Halloween costume shoppers Kelli Greenberg and her sister Kristy check out costumes in New York on Oct. 6, 2012.
(Photo: Todd Plitt, USA TODAY)
Once again, Halloween is bringing out the bad taste in trick-or-treaters.
Beyond Walking Dead zombies, Ariel Castros, twerking Cyruses, even bloodsoaked Jackie and John Kennedys making the holiday party rounds, there are some get-ups that have reached social media's definition of crossing the line: offensive Trayvon Martin/George Zimmerman costumes and celebrities in blackface.
Julianne Hough, the actress/singer elevated to stardom as a professional dancer on ABC's Dancing With the Stars, was hammered on social media after she appeared at a Friday night Halloween part wearing black face and a prison jumpsuit, imitating Crazy Eyes, a character on Netflix series Orange is the New Black. The getup drew rebukes from the NAACP and actress Martha Plimpton, who called Hough a "moron."
Deluged by other negative tweets, Hough apologized on Twitter.
"I am a huge fan of the show Orange is the New Black, actress Uzo Aduba, and the character she has created. It certainly was never my intention to be disrespectful or demeaning to anyone in any way. I realize my costume hurt and offended people and I truly apologize," Hough tweeted.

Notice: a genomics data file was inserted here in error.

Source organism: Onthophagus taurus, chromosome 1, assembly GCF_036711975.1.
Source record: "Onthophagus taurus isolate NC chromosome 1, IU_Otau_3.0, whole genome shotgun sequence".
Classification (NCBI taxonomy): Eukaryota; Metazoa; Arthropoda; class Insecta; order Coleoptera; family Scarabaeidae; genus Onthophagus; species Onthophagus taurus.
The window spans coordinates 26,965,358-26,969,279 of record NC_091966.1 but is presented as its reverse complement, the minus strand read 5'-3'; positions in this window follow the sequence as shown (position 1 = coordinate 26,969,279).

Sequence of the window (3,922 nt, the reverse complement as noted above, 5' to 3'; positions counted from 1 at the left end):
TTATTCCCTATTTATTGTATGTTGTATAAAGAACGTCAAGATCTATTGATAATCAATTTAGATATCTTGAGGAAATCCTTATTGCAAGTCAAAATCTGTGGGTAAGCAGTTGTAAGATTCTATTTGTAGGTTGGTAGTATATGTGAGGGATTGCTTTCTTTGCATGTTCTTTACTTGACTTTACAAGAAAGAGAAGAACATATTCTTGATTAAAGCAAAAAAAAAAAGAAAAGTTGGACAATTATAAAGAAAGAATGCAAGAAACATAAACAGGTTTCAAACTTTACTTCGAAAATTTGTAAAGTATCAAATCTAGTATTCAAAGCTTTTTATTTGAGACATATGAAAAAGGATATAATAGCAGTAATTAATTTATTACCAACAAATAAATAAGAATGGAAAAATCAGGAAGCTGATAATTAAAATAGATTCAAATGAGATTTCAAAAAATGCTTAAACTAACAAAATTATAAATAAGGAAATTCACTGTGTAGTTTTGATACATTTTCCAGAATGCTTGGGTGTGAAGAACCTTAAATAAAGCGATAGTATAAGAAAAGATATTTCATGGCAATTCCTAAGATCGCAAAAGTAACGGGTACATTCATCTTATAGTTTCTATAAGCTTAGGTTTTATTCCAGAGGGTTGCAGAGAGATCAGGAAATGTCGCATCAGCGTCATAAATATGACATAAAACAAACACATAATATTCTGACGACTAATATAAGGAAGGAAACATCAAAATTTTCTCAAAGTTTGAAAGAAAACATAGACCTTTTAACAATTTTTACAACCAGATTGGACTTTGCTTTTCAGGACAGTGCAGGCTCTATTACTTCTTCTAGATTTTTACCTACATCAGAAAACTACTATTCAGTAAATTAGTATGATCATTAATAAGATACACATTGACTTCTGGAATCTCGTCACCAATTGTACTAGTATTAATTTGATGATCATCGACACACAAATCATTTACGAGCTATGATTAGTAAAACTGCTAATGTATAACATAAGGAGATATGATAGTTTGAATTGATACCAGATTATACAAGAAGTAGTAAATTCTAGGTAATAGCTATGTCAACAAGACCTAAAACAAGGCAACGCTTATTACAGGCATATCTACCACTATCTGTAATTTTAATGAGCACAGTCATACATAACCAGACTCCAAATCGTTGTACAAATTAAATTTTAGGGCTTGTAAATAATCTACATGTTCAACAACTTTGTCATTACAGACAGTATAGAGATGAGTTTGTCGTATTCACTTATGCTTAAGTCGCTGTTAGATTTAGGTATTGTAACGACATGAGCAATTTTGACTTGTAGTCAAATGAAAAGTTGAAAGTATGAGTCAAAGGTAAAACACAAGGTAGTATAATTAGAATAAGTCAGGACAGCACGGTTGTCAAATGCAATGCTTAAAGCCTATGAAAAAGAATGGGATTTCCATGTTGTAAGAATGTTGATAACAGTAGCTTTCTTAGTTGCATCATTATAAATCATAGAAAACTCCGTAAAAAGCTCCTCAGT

Floridians Greg Cimeno and William Filene have yet to issue any apologies for their get-ups as Trayvon Martin and George Zimmerman, however.
In a photo since pulled from Facebook, Filene, in blackface and a blood-soaked hoodie, is dressed as Trayvon Martin, the 17-year-old shot to death during a tussle with Zimmerman outside a Sanford, Fla., townhouse complex in February 2012. The 25-year-old posed with Cimeno, wearing a neighborhood watch T-shirt and pointing two fingers, gun-like, at the blackfaced Cimeno's head. Zimmerman was acquitted of second-degree murder earlier this year.
"Anything for a laugh," Cimeno, 22, commented before the picture's removal. In another comment he said, "Not too funny. It's f****** hilarious!!!"
The photo went viral after appearing on Instagram, drawing the ire of civic activists and the Twitter universe.
Barry Cunningham, a social media director based in Fort Lauderdale, says social media can serve as a tool to rid the Internet of offensive comments and photos, but only to a point.
"It brings about notoriety and attention you can get for free -- and instead of maybe being an isolated incident, you may see more people doing it,'' Cunningham says. "With the Internet, there are no boundaries any more, and we don't know what the next boundary is going to be."
Cunningham has been curating Halloween costumes on Twitter at #halloween. The Trayvon Martin costume is about the most offensive he's seen.
"People are sick,'' he says. "(Trayvon's) dead. His parents are going to seen this picture. You can't get much lower than this."